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With the precision of a safecracker, Hollywood executives spin the dial right, then left, then right again. Ever so sensitive to popular vibrations. Listening for the desired click. Hoping to have just the right touch to access a winning combination. A deep breath. The picture opens. Theater doors swing wide to reveal either empty seats or a summer of untold riches ...
As the summer of 1996 kicked off, Warner Bros.' Twister had already touched down to a record opening weekend worth $41 million. And with Paramount's Mission: Impossible still several days from invading multiplexes nationwide, Universal chose to cast its line between those two PG-13 whoppers and go fishing for the family crowd. The bait? Flipper.
Flipper is the story of Sandy Ricks (Elijah Wood), a bitter teen from Chicago forced to spend a summer in the Florida Keys with his fisherman uncle, Porter (Paul Hogan), whose carefree island lifestyle resembles something out of a Jimmy Buffet song. The strong-willed pair butt heads until an orphaned dolphin gives them reason to pool their energies on its behalf.
Rated PG, this film targets the children and pre-teens who earned Free Willy a sequel. And, by reviving a 1960s television icon young viewers aren't old enough to remember, it's clear filmmakers also want to attract parents by offering them a nostalgic swim with a character from their youth. But what's lurking beneath the surface?
Parents will appreciate themes such as friendship, loyalty and learning to make commitments to others. And when Porter finds Sandy chewing on one of his cigars, he teaches him how sickening smoking can be, though some adults will disapprove of his methods. He also tells the boy, "You've gotta learn to take responsibility for your actions." The film shows restraint in vanquishing its villain, and Sandy bids his "girlfriend" farewell with just a modest hug.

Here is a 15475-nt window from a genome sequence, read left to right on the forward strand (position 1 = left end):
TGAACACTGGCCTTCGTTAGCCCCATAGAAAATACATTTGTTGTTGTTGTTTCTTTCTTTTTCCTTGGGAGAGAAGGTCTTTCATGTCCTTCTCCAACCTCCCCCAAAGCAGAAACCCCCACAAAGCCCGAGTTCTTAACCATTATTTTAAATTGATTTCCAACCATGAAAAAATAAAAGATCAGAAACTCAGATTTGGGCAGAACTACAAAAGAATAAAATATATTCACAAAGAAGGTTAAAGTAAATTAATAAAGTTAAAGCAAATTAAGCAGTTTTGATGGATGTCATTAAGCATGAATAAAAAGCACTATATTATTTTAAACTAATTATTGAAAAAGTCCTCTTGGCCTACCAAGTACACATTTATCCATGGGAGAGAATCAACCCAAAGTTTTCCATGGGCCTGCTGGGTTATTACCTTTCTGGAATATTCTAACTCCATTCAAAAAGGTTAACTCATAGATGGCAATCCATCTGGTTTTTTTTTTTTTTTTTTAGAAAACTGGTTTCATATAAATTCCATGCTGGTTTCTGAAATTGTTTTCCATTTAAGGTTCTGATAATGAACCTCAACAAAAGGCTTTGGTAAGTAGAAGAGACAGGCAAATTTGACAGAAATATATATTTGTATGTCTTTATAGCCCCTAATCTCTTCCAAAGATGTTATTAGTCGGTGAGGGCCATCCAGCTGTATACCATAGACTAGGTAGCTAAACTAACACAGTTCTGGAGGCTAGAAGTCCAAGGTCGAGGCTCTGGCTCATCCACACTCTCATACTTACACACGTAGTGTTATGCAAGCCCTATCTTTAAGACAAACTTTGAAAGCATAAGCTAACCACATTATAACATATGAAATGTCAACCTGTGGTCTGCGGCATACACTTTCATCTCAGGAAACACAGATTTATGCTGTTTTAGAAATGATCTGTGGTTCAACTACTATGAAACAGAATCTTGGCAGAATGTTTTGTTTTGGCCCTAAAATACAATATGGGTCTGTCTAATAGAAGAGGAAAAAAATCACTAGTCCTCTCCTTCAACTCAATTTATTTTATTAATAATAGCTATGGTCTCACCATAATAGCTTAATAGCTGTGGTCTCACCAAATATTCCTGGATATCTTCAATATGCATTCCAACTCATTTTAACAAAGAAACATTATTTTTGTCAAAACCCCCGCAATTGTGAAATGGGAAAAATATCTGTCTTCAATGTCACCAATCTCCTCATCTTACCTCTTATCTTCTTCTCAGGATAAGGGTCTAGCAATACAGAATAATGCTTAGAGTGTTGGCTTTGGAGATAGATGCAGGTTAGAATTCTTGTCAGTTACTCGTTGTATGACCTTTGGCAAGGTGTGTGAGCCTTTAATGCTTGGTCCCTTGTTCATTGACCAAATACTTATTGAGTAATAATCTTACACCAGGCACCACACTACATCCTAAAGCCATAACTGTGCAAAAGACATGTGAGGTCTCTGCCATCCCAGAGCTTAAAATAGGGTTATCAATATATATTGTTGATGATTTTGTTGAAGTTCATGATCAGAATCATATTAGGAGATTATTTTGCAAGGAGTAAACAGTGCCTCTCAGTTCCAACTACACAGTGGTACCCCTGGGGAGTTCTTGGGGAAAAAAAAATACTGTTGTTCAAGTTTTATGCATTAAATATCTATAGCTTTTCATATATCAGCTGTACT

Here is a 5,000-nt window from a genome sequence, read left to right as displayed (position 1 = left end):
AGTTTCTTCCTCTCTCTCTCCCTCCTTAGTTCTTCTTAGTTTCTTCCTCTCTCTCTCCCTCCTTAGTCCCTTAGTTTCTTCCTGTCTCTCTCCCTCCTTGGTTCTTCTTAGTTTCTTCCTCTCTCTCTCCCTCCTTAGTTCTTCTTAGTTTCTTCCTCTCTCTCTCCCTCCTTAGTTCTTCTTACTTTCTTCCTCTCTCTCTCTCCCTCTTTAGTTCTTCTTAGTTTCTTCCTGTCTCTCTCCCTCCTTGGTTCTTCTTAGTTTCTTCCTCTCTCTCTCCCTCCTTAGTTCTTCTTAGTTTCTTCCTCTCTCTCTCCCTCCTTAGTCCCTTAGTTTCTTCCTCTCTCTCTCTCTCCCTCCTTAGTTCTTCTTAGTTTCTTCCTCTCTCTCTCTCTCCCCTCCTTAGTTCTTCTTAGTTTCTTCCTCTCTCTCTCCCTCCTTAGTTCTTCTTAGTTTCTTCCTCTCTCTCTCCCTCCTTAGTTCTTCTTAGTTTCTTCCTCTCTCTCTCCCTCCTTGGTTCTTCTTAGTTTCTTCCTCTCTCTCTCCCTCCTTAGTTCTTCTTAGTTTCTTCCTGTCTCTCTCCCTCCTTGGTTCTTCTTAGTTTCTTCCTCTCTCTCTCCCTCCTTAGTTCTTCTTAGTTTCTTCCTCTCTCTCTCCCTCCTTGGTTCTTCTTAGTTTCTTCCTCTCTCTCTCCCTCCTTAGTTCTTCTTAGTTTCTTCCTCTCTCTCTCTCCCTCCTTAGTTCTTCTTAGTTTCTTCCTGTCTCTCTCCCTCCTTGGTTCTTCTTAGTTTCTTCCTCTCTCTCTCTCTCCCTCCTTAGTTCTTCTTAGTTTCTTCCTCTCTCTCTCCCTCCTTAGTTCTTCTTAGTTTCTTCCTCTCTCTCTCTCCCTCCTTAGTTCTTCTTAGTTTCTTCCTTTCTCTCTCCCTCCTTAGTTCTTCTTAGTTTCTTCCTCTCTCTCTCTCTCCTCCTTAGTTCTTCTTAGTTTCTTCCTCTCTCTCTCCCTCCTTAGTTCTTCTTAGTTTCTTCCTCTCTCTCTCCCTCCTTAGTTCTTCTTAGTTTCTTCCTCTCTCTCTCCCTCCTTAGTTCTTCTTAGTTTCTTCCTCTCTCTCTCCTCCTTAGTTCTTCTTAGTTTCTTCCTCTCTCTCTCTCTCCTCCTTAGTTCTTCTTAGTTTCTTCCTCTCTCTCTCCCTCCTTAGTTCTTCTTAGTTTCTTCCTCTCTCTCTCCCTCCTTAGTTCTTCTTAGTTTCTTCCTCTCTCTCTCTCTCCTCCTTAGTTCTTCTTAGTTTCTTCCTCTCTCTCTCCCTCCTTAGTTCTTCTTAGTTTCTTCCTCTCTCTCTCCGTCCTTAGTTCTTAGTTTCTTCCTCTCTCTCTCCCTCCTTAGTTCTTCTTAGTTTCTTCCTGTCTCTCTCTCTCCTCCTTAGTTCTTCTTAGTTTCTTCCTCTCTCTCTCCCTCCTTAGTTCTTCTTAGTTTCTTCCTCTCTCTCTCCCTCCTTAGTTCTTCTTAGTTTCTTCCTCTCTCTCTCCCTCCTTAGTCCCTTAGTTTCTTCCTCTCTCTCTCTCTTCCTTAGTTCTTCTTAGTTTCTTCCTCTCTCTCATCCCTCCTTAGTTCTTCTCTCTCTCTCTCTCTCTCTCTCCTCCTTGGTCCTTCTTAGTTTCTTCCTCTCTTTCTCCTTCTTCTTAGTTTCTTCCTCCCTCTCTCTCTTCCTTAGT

However, fishy predators share these cinematic waters. A party boat of fishermen and Porter's pet pelican guzzle beer. There are several uses of mild profanity, including Porter's girlfriend calling him a "smart a--." And then there's Sandy. Cranky and disrespectful, he carries a chip on his shoulder through most of the movie. He whines about having to miss a Red Hot Chili Peppers concert, and constantly wears t-shirts promoting that problematic band, as well as Smashing Pumpkins and Soul Asylum (which, based on his rude disposition, should be no surprise). Although he eventually softens, Sandy never apologizes for his attitude or shows signs of regret.
Also, young children may be shocked when Flipper's mother is shot and killed, or by the hammerhead shark that devours a seagull and, later, threatens Sandy.
Even if Flipper makes a splash with mainstream audiences, discerning parents should be careful not to let youngsters get in over their heads. As calculating as Hollywood is in making and releasing summer films, families must be equally calculating in deciding which ones to attend.